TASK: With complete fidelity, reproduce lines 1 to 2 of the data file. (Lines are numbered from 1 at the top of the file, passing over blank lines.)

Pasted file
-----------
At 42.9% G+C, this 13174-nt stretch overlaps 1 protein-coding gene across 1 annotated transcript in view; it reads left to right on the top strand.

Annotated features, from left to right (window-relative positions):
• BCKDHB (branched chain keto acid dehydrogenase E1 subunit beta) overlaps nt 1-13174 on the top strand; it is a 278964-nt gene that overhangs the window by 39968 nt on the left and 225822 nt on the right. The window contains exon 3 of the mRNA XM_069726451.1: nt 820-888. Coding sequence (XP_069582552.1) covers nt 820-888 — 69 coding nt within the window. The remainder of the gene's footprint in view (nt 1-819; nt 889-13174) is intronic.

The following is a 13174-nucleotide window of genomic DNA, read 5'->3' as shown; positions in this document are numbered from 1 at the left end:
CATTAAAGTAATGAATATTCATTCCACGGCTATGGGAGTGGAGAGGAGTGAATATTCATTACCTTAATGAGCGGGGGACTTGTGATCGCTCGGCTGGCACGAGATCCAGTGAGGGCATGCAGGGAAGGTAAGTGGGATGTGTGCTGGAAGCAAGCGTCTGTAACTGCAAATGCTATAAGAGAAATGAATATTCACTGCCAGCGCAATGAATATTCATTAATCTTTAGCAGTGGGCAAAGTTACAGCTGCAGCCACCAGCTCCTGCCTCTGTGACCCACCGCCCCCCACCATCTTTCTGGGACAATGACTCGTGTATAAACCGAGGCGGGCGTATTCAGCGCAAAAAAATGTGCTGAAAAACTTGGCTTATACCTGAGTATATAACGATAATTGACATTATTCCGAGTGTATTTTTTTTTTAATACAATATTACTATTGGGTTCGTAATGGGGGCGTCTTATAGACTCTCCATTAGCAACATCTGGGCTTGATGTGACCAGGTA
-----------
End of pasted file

At 42.9% G+C, this 13174-nt stretch overlaps 1 protein-coding gene across 1 annotated transcript in view; it reads left to right on the top strand.

Annotated features, from left to right (window-relative positions):